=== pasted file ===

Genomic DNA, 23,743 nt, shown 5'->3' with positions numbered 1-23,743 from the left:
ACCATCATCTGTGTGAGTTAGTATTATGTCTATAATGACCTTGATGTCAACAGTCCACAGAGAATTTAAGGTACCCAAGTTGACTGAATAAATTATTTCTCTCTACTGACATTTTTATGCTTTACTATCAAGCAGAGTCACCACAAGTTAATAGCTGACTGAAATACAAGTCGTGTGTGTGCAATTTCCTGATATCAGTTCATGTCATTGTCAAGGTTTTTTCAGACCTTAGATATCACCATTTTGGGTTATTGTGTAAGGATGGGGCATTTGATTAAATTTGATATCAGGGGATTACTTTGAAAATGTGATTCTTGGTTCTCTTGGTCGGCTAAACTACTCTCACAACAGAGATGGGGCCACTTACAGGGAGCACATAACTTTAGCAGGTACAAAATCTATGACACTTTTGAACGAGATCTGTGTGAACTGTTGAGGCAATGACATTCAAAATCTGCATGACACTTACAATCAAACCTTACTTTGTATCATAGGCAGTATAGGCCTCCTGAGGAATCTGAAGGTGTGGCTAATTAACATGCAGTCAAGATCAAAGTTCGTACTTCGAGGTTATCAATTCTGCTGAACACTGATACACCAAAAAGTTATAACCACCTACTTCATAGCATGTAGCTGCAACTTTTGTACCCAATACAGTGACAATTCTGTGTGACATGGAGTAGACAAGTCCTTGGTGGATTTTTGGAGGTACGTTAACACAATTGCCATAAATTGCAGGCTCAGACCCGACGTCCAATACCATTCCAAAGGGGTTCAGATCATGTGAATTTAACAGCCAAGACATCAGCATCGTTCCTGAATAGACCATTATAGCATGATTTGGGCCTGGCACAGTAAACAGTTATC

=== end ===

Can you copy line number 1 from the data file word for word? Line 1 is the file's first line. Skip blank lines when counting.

Genomic DNA, 23,743 nt, shown 5'->3' with positions numbered 1-23,743 from the left: